TORONTO — The health minister of Canada’s most populous province says Ontario seniors won’t receive the Oxford-AstraZeneca COVID-19 vaccine since there’s limited data on its effectiveness in older populations. Ontario Health Minister Christine Elliott says Ontario plans to follow the advice of a national panel that’s recommended against using the newly approved vaccine on people aged 65 and older. Elliott says for anyone over that age, it’s recommended that they receive either the Pfizer or the Moderna vaccine. There are no concerns that the vaccine is unsafe for use, but Canada’s National Advisory Committee on Immunization said this week that the vaccines from Pfizer-BioNTech and Moderna are preferred for seniors due to ``suggested superior efficacy.? France said this week it will allow some people over 65 to receive the AstraZeneca coronavirus vaccine, after initially restricting its use to younger populations because of limited data on the drug’s effectiveness. ___ THE VIRUS OUTBREAK: — AP source: Merck to help produce Johnson & Johnson vaccine — Vatican defends pope’s trip to Iraq, stadium mass for 10,000 people — Chinese vaccines sweep across the world, despite some concerns — Pandemic frustrations fuel attacks on health care workers around the world — Follow AP’s pandemic coverage at https://apnews.com/hub/coronavirus-pandemic, https://apnews.com/hub/coronavirus-vaccine and https://apnews.com/UnderstandingtheOutbreak ___ HERE’S WHAT ELSE IS HAPPENING: WELLINGTON, New Zealand — New Zealand reported no new community cases of the coronavirus for a third consecutive day as the latest outbreak in Auckland appears to have been brought under control. The government placed the nation’s largest city into a weeklong lockdown Sunday after several new community cases were found. Top lawmakers in the Cabinet are meeting Friday to review the lockdown. Also, health officials announced they had given the first dose of the Pfizer vaccine to more than 9,000 people, including more than half of the 12,000 people who work at the border. New Zealand currently has a supply of about 200,000 doses. The country has been slower than many to begin its vaccination campaign but is seen as lower risk after eliminating community spread of the virus. ___ WASHINGTON — President Joe Biden is directing states to prioritize vaccinating all teachers during the month of March, and announced that the federal government will help in the effort through its partnership with retail pharmacies. Biden said his goal is for every pre-kindergarten through 12th grade educator, school staff member and childcare worker to receive at least one shot by the end of March. To achieve this, Biden announced that qualifying individuals will be able to sign up this month to be vaccinated at a pharmacy near them. Biden said that while schools are safe to reopen even before staff have been vaccinated, “time and again, we’ve heard from educators and parents that have anxieties about that,” so to “accelerate” the safe reopening teachers should be prioritized. ___ WASHINGTON — President Joe Biden said that the U.S. will have enough coronavirus vaccine supply to cover every adult in America by the end of May, two months earlier than anticipated. Biden said that to accelerate production of the vaccine, drugmaker Merck & Co. will help produce rival Johnson & Johnson’s newly-approved shot. The administration is invoking the Defence Production Act, a wartime measure that gives the federal government authority to direct private companies to meet the needs of the national defence, to equip two Merck facilities to produce the Johnson & Johnson vaccine. Biden said Johnson & Johnson will operate 24/7 to produce the vaccine. He also said the Defence Department will provide daily logistical support for the company in its efforts. ___ SALEM, Ore. - The Brazilian variant of coronavirus has emerged in Oregon, the first known such case on the U.S. West Coast, medical authorities said Tuesday. The sample was sent to the U.S. Centers for Disease Control and Prevention at the end of January by medical officials in Douglas County, Oregon. They said they received the results back on Monday night, showing the P.1 variant. “The P.1 variant ... appears to be related to business travel outside the United States to and from Brazil,” the Douglas County COVID-19 Response Team said in a statement Tuesday. The variant, which was originally traced to Brazil, appears to be more contagious than the original COVID-19 strain. It can potentially be contracted by someone who was already infected or who has been vaccinated. There have been 10 other cases of the P.1 variant reported in the United States, with five in Florida, two in Minnesota and one each in Oklahoma, Alaska and Maryland, the CDC says. ___ JACKSON, Miss. — The governor of Mississippi has said he is getting rid of most mask mandates previously imposed to try to slow the spread of the coronavirus. He is also lifting most other restrictions, including limits on seating in restaurants. Republican Gov. Tate Reeves said he is issuing a new executive order that takes effect at 5 p.m. Wednesday and remains in place until March 31. Reeves said the number of people hospitalized because of the virus has decreased in recent weeks, and vaccination numbers are increasing. Until now, most of Mississippi’s 82 counties had been under a mask mandate for months. Reeves said he is encouraging other people to wear face coverings but is not requiring it. He is asking people to follow recommendations from the state health officer, Dr. Thomas Dobbs. ___ SAN FRANCISCO — San Francisco Mayor London Breed said indoor dining, movie theatres and gyms can reopen within 24 hours in the city. Breed made the announcement as California gave the county the go-ahead to open up more of its economy as the rate of coronavirus cases, hospitalizations and deaths declines statewide. San Francisco and Santa Clara counties in the Bay Area join five other counties in moving on from the most restrictive tier. Much of the state’s population, including Los Angeles, Orange and San Diego counties, are limited to outdoor dining and outdoor museums. California reported an additional 2,533 confirmed COVID-19 cases, bringing the state’s total known cases to nearly 3.5 million. Officials also announced an additional 303 deaths, raising that total to just under 52,500 fatalities in the state of nearly 40 million. ___ BELGRADE, Serbia — Serbia’s health authorities say they are monitoring the condition of a man who mistakenly has received two doses of vaccines from two different producers. Epidemiologist Branislav Tiodorovic says the man’s condition is ‘under control’ and that ‘something like this must not happen again.’ Serbian media have reported that the man from the southern town of Vranje first received a Pfizer-BioNTech vaccine but then got Chinese Sinopharm as the second dose in an apparent mix-up. Tiodorovic said the incident happened because procedures were not followed fully. Serbia also has been using Russia’s Sputnik V and Astra-Zeneca in addition to China’s Sinopharm and Pfizer. The Balkan nation of 7 million has vaccinated over 1.5 million people with at least one dose. ___ HARRISBURG, Pa. — Pennsylvania Gov. Tom Wolf said Tuesday that teachers will receive doses of the newly approved one-shot Johnson & Johnson vaccine, under a plan his administration will release. In a news conference on a separate topic, Wolf said his administration’s plan will be released Wednesday. He gave few details, but said he and a bipartisan legislative task force agreed that the Johnson & Johnson vaccine should be set aside for teachers and then other workers considered to be essential, but who are not included in the first vaccination phase. “There’s some really important front-line workers who I think and I think the task force believes, on a bipartisan basis, should be included in that, like teachers and, not too far down the road, like child care workers, and police, and fire, grocery store workers, bus drivers,” Wolf said. State officials expect 94,000 doses of the Johnson & Johnson vaccine to arrive this week as school districts face pressure to bring students back to classrooms for in-person instruction. ___ TALLAHASSEE, Fla. — Florida isn’t expecting Spring Break travel to return fully back to normal, pre-pandemic levels, but is expecting many more travellers than last year when the U.S. outbreak was just getting started. At the time, images of Florida beach revelers raised alarms nationally and prompted the state to shut high-profile South Florida beaches while municipalities elsewhere in the state temporarily closed or restricted theirs. The state has mostly been open since last summer, and Republican Gov. Ron DeSantis opposed to any return to “lockdown.” The governor made it clear during his annual State of the State speech in Tallahassee that he welcomes more visitors to Florida in his drive to keep the state’s economy thriving — though he didn’t mention spring break directly. Still, municipalities can impose mask rules and curfews, restrict beach access and place some limits on bars and restaurants, though some of them have virtually none in place ahead of the season. Miami Beach, however, is hoping to keep a lid on rampant revelry. The city requires masks both indoors and outdoors and will restrict the number of people allowed on the beach. The county remains under a midnight-to-6 a.m. curfew and with limits on indoor bar and restaurant capacity. ___ AUSTIN, Texas — State officials said Texas is lifting its mask mandate, making it the largest state to end an order intended to prevent the spread of the coronavirus that has killed more than 42,000 Texans. Republican Gov. Greg Abbott has faced sharp criticism from his party over the mandate, which was imposed eight months ago. It was only ever lightly enforced, even during the worst outbreaks of the pandemic. Abbott, who made the announcement at a restaurant in Lubbock, also said Texas will no longer impose limits on the number of diners that businesses can serve indoors. The decision comes as governors across the U.S. have been easing coronavirus restrictions, despite warnings from health experts that the outbreak is far from over. Like the rest of the country, Texas has seen a sharp plunge in cases and hospitalizations in recent weeks. ___ LANSING, Mich. — The governor of Michigan announced the further loosening of state coronavirus restrictions, easing capacity limits in restaurants and a host of other businesses while also allowing for larger indoor and outdoor gatherings. The revised state health department order takes effect Friday. Democratic Gov. Gretchen Whitmer also said families will be able to visit nursing homes after being tested for COVID-19. Restaurants and bars, now limited to 25% capacity inside, will have a 50% restriction. A 10 p.m curfew will shift to 11 p.m. Venues such as movie theatres, bowling alleys, banquet halls and casinos will have higher capacity limits, too. ___ WASHINGTON — The White House is announcing an increase in available coronavirus vaccines to 15.2 million doses a week, up from 14.5 million. White House press secretary Jen Psaki says only 8.6 million doses a week were available when Joe Biden became president in late January. States are receiving 2.8 million doses of the newly approved Johnson & Johnson vaccine this week. That means a total of 18 million doses will go out this week. Upcoming shipments of the J&J vaccine could be uneven during the next few weeks as the company ramps up production. ___ MADRID — Spain’s rolling two-week incidence rate of coronavirus cases per 100,000 inhabitants keeps falling, with officials considering mid-April for a broad easing of restrictions. Spain reported 168 cases per capita on Tuesday, that’s down from nearly 900 at the end of January. Authorities hope Spain can reach a target of fewer than 50 cases per 100,000 people in about six weeks. Authorities say 10 of the country’s 17 autonomous regions and two autonomous cities have fallen below 150 cases per 100,000 people over two weeks. ___ ATLANTA — Three leading health organizations say stronger efforts are needed to collect and report race and ethnicity data about Americans receiving COVID-19 vaccinations. That information was missing in almost half of vaccination records reported in the first month to the U.S. Centers for Disease Control and Prevention, according to an open letter from the American Medical Association, the American Nurses Association and the American Pharmacists Association. “This information will allow our nation to better understand whether we are providing access to vaccines to vulnerable populations and inform efforts to improve vaccine confidence,’’ the letter said. “We encourage clinicians to share with patients in a transparent and culturally sensitive manner why collecting race and ethnicity information can help improve the health of their families and communities,” the groups said. “These actions reinforce our commitment to high-quality equitable care." ___ The Associated Press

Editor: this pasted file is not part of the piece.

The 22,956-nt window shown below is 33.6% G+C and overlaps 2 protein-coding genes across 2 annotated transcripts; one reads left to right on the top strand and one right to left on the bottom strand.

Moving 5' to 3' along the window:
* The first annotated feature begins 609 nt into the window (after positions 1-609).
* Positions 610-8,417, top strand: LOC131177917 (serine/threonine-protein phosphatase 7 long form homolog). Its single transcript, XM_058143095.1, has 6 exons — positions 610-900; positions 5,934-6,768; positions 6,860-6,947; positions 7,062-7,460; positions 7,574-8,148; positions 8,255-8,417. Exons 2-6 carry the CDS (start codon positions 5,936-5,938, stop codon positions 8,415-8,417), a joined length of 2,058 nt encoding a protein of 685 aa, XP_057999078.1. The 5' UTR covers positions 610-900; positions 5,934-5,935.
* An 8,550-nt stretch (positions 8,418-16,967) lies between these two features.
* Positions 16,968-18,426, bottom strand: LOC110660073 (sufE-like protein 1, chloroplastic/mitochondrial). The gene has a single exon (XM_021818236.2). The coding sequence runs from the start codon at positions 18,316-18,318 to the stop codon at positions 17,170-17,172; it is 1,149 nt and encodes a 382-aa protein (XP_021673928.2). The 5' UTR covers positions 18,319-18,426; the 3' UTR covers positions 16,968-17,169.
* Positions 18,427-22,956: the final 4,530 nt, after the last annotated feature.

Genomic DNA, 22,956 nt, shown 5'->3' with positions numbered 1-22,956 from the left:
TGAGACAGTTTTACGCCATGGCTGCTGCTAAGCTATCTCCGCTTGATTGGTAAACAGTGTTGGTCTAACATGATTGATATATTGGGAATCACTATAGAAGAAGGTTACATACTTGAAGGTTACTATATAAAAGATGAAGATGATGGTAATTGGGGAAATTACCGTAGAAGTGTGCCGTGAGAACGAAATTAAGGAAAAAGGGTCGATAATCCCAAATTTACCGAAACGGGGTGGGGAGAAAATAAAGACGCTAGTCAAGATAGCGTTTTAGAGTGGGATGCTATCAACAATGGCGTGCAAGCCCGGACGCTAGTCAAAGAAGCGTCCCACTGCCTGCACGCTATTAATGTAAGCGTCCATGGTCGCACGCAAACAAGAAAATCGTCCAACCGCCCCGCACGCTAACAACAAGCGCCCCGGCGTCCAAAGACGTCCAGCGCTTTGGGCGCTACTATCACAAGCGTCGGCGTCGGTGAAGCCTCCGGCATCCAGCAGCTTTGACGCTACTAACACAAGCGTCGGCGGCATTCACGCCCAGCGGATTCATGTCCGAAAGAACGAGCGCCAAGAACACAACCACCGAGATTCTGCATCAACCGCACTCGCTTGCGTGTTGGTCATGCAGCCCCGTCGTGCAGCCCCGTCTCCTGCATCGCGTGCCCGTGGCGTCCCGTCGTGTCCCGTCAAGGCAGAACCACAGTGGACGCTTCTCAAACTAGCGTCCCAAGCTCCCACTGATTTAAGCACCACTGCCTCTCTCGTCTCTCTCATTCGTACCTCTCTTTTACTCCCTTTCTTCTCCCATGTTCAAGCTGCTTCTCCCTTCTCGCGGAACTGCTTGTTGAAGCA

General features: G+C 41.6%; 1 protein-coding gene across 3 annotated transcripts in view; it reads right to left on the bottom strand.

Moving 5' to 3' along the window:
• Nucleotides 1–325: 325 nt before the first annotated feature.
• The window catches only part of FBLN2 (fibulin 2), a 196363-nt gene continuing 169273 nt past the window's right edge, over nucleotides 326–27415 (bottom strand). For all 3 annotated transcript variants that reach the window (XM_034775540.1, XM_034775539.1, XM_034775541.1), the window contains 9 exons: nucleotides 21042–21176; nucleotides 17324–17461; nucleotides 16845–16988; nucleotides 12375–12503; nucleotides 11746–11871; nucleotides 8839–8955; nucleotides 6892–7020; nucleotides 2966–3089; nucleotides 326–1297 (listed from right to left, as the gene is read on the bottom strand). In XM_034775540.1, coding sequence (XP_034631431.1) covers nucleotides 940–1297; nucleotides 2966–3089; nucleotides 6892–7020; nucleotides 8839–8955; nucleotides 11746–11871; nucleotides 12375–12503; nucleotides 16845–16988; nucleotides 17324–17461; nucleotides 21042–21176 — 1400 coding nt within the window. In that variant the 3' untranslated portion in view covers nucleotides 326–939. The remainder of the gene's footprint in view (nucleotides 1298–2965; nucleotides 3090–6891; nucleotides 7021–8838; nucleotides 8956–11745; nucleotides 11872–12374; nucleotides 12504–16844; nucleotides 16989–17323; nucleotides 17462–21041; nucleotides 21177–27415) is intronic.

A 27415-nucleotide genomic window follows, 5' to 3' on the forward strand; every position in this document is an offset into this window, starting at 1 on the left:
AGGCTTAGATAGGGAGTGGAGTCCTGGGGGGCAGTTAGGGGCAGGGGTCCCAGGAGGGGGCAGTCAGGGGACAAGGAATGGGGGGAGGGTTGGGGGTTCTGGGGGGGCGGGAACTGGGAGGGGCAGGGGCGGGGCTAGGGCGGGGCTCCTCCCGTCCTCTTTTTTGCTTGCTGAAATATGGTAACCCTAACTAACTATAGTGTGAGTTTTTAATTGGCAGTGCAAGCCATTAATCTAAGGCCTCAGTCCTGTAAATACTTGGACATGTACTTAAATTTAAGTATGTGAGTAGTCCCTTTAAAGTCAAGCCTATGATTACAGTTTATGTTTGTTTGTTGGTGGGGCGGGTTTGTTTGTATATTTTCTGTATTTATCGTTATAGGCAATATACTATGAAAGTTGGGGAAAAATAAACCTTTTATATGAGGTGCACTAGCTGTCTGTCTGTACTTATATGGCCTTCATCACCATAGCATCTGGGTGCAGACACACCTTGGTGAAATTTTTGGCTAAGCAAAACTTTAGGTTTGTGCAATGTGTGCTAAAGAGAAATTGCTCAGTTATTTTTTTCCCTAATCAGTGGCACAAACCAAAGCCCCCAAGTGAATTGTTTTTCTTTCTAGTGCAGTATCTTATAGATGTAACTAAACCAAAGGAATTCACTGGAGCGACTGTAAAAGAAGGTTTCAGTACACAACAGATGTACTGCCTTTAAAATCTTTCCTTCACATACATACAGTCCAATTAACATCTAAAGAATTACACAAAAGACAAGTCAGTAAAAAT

WHO warns that nearly 2.5 billion people worldwide, which accounts to 1 in 4 people, will be living with some degree of hearing loss by 2050. The WHO has called for extra investment in prevention and treatment.